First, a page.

I short drive from Fort  Douaumont the famous "Trench of Bayonets". The legend has it that a trench full of French infantry was buried by an artillery bombardment. Only the bayonets of their rifles were left sticking above ground.

The trench has been enclosed by concrete and wire to keep souvenir hunters away.

The "Trench of Bayonets"
Finally it was on to the cemetery. Now there are many cemetaries around Verdun, but this is the main one. There are 15,000 French graves. Inside the Ossuary (the large white building) are the remains of 130,000 unknown soldiers. Yes, you read that number correctly. It's not a typo.
The main cemetery and the Ossuary
I found it surprisingly tranquil. It was a cool December day, off season, so hardly anyone was there. Just me and the dead.
So many crosses
It wasn't spooky. The hair on the back of my neck didn't stand up. I've had that feeling in other places, like the Arizona Memorial. I once got rather creeped out when touring a WWII destroyer that had been hit by a Kamikaze. Just couldn't shake the feeling "A lot of guys died in here".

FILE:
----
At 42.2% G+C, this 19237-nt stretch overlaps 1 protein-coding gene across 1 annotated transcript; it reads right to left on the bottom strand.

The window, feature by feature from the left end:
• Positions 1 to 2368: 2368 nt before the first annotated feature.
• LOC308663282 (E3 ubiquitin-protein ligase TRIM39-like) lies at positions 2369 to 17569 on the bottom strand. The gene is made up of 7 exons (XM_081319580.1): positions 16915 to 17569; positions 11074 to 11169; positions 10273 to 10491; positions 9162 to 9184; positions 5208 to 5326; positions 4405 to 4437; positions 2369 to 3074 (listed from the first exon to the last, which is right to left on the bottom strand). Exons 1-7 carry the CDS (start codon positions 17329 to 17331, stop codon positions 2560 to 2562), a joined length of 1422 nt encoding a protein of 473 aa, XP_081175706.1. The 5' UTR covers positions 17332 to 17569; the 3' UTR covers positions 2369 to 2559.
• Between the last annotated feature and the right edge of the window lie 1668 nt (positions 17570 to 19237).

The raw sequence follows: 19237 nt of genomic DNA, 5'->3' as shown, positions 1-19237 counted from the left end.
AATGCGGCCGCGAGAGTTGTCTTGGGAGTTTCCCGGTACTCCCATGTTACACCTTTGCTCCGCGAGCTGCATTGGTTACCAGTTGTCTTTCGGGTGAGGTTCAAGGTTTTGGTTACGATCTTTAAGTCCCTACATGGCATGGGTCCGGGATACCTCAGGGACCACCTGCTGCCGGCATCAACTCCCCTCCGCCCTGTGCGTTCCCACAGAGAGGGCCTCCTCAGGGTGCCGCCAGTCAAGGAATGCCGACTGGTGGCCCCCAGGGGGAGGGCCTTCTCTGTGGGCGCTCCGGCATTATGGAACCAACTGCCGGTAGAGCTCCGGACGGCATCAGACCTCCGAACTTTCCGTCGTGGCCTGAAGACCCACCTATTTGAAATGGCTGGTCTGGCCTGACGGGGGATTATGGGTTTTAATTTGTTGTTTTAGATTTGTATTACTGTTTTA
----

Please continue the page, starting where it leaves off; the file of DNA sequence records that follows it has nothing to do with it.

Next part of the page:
I didn't get that feeling at Verdun. If there were any ghosts they were resting peacefully that day.

I picked one cross at random for a picture. The inscription read "Terasier Pierre Caporal 3ME TIR Mort Pour la France 23-9-1917". Perhaps someone can explain the French unit designation to me.

I snapped him a salute. Thanks for letting me use your picture Corporal Terasier. Rest well.

Died for France
Rest well all of you.
This needs no caption
I will always count myself fortunate to have been able so see this. If you're ever in France it's worth a look.

I found a 1919 Michelin guide to the battlefield at a used book store in Paris. Someday I hope to know enough French to actually read it.

I'll finish with a quote from an earlier, but just as bloody war:

"There never was a time when, in my opinion, some way could not be found to
prevent the drawing of the sword."
- General Ulysses S. Grant

Originally posted to Major Kong on Thu Dec 20, 2012 at 05:12 PM PST.

Also republished by History for Kossacks, Headwaters, and Community Spotlight.